1. What happens when we compartmentalize Christianity in our lives?
  2. The bottom line for the Stand series is how do we stand out in the right ways, at the right time and for the right reason? What does this mean and what are some ways to implement this advice going forward?
  3. Obviously it’s not a good idea to compromise when it comes to doing the right thing. What are some things that we sacrifice when we choose to give into temptation in any area in our lives?
  4. What are you willing to risk in order to obey God?
  5. What’s the bottom-line message of Daniel chapter 3 and what does the story of the fiery furnace mean to you?

Take One Thing Home with You:
The amazing story of Shadrach, Meshach, and Abednego, in Daniel chapter 3, has captured the hearts of young children as well as adults for centuries. For their refusal to obey the king’s decree, to bow down to the idol, the penalty was death.

We should learn that in times of trial and persecution our attitude should reflect that of these three young men: “But even if he does not, we want you to know, Your Majesty, that we will not serve your gods or worship the image of gold you have set up.” (Daniel 3:18). Without question, these are some of the most courageous words ever spoken. They took a stand, one founded in their astonishing faith in the one true God. Their acknowledgment of God over the world’s most powerful king resulted in God’s power being revealed to the king and unbelievers.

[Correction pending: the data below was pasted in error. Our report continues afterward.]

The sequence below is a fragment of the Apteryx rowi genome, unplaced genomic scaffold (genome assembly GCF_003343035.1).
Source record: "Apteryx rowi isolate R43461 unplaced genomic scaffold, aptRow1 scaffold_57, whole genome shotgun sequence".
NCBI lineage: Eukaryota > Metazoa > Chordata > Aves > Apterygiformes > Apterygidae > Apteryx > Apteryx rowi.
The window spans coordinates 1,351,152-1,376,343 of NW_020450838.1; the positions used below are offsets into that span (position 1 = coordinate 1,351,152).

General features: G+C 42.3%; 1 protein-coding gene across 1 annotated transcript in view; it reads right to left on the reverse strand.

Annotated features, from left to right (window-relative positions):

The chief lesson from the story of Shadrach, Meshach, and Abednego is that, as Christians, we will never be able to bring the world to Christ by becoming like it. Rather, we should be revealing to the world a higher power, a greater purpose, than the world in which we live. If we face the fiery furnace, we can reveal the One who can deliver us from it. Remember the powerful, yet comforting words, of the apostle Paul:

Therefore we do not lose heart. Though outwardly we are wasting away, yet inwardly we are being renewed day by day. For our light and momentary troubles are achieving for us an eternal glory that far outweighs them all. So we fix our eyes not on what is seen, but on what is unseen, since what is seen is temporary, but what is unseen is eternal.” (2 Corinthians 4:16-18).

Daniel, Shadrach, Meshach, and Abednego give us a striking example of how to take a stand, not only courageously, but graciously and effectively. To take a stand for Christ, “show up” and do what you can do. You take a stand by your behavior, your attitude, and your quiet resolve not to compromise. Just “show up” in the sense of siding with Jesus. Show your commitment and love for the Savior, and He will use you as He used Daniel and his friends.